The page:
Fossil Fuel Use May Emit More Methane Than Previously Estimated


By Christina Phillis

The presence of methane in the atmosphere may be more related to fossil fuel use than previously thought, according to a University of Rochester study published in Nature.

Methane is a very potent greenhouse gas with 80 times the atmosphere-warming potential of carbon dioxide. It is generated naturally or released into the atmosphere by combustion from driving, flying, and other human activities.

The geological sources of methane, whether natural or human activity-related, account for 172 to 195 teragrams of methane per year. The natural portion of those emissions was previously estimated at 40 to 60 teragrams. That figure is now believed to be even lower based on the analysis of methane preserved in ice cores during the past two centuries.

Benjamin Hmiel, atmospheric chemist at the University of Rochester in New York, and his colleagues concluded that modern human activities are responsible for almost all of the current geological emissions of methane. 

Measuring Methane

Methane levels were high during the 20th century due to coal mining, natural gas, and other fossil fuel sources. The levels started to taper off at the beginning of the 21st century but began to increase again in 2007 for unknown reasons. Theories include livestock farming, leaky pipelines, and increased microbial activity in wetlands caused by a changing climate. Additionally, less methane is breaking down in the atmosphere.

If current conditions continue, it will be difficult to meet the greenhouse gas reduction goals outlined in the 2015 Paris Agreement, says Euan Nisbet, geochemist, Royal Holloway, University of London, in a Science News article by Carolyn Gramling titled “Fossil fuel use may emit 40 percent more methane than we thought.” Identifying the sources of this methane increase will help us develop reduction targets. 

Identifying the Culprits

Before scientists can properly calculate today’s methane emissions, they must establish a baseline for preindustrial methane emissions from natural sources. Separating the biological sources of methane from geological sources is fairly easy. Biological sources have high carbon-14 levels while older geological sources have little or no carbon-14 remaining due to radioactive decay.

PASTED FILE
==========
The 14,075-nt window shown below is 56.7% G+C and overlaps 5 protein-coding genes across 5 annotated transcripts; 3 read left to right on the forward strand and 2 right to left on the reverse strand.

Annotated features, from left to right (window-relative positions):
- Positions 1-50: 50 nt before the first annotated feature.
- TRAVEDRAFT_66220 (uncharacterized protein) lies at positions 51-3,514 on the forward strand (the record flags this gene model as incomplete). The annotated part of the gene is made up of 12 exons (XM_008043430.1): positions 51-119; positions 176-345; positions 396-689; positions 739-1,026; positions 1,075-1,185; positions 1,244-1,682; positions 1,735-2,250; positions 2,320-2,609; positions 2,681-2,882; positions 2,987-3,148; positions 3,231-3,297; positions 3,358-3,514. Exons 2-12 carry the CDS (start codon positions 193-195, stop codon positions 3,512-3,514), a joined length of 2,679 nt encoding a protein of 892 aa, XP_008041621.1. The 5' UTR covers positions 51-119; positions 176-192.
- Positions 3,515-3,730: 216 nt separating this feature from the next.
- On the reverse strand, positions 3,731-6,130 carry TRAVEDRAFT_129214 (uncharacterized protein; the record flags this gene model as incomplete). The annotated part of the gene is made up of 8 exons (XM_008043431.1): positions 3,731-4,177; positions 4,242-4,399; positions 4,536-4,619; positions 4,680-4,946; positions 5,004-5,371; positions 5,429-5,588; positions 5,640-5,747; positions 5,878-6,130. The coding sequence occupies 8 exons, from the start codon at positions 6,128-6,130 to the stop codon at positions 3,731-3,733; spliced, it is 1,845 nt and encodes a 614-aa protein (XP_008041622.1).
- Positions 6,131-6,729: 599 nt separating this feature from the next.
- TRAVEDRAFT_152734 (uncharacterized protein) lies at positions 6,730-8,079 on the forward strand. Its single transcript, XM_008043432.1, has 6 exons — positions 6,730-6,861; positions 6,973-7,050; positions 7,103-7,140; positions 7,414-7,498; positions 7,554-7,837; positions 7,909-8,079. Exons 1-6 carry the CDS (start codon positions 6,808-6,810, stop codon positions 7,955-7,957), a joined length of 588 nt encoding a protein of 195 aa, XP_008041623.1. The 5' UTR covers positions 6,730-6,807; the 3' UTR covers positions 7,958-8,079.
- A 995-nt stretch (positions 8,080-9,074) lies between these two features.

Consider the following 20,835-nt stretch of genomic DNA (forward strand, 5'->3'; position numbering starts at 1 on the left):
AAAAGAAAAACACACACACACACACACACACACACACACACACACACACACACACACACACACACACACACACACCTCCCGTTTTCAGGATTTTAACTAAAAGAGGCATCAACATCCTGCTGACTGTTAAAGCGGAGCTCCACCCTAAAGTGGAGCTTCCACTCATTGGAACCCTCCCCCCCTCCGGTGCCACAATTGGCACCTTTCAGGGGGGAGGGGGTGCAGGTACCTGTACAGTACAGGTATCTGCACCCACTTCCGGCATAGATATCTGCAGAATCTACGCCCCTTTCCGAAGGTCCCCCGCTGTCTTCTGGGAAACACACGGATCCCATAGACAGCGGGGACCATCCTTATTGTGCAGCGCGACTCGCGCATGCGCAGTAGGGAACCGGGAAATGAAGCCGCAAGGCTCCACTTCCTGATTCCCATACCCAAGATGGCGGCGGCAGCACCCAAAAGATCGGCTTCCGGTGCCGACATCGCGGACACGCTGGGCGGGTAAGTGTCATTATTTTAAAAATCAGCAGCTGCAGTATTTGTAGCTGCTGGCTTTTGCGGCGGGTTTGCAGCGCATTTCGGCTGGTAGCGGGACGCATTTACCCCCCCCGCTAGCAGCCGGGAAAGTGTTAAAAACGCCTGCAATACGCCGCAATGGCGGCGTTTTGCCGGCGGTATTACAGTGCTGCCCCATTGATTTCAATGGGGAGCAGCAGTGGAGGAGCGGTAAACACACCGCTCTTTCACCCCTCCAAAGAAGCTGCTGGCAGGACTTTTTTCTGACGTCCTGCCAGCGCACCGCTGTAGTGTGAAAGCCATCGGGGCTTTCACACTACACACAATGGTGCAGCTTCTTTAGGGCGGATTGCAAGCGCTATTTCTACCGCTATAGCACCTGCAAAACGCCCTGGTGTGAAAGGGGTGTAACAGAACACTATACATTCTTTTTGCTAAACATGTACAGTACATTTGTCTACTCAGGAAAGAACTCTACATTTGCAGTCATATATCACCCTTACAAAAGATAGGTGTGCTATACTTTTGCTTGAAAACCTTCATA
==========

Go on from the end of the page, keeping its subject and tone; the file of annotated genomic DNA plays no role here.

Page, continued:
Distinguishing human-caused sources of methane from natural sources is a little different. Scientists needed to document levels at a time before human interference, so they turned to methane preserved in ice cores from Greenland that date from 1750 to 2013. During their analyses, they discovered a natural methane figure much lower than previous estimates. They estimate average annual methane emissions before the industrial revolution to be between 1.6 and 5.4 teragrams.

Removing the Uncertainty

Comparing these numbers to current methane emissions indicates that almost all of today’s methane emissions are caused by human-related sources. This adds up to 38 to 58 more teragrams per year, a 35 to 40 percent increase over past estimates. According to Nisbet, this may be positive news because stopping gas leaks and reducing coal mine emissions are relatively easy ways to reduce greenhouse gas emissions.

However, more work needs to be done to find the most accurate measurement of earlier methane levels. Stefan Schwietzke, a Berlin-based environmental scientist with the Environmental Defense Fund, told Science News that ice core data is useful for providing an immediate global snapshot of methane emissions, but is challenging to interpret. Emissions from natural sources are thought to be much higher, but it’s difficult to develop a global number from local measurements. To solve this problem, scientists have started using airborne remote sensing, which can help to identify sources such as leaking pipelines, landfills, dairy farms, and even Arctic permafrost.

Regardless of how methane is measured, reduced fossil fuel use can significantly decrease its levels and related warming effects, a result we can all agree is better.

Discussion Questions

  • Research other gases that contribute to global warming. Identify the sources of these gases and find out how scientists measure their levels. 
  • Why is it so difficult to measure the amount of methane coming from different sources? Brainstorm ways to develop more accurate estimates.


  • Methane
  • Geologic
  • Emission
  • Teragram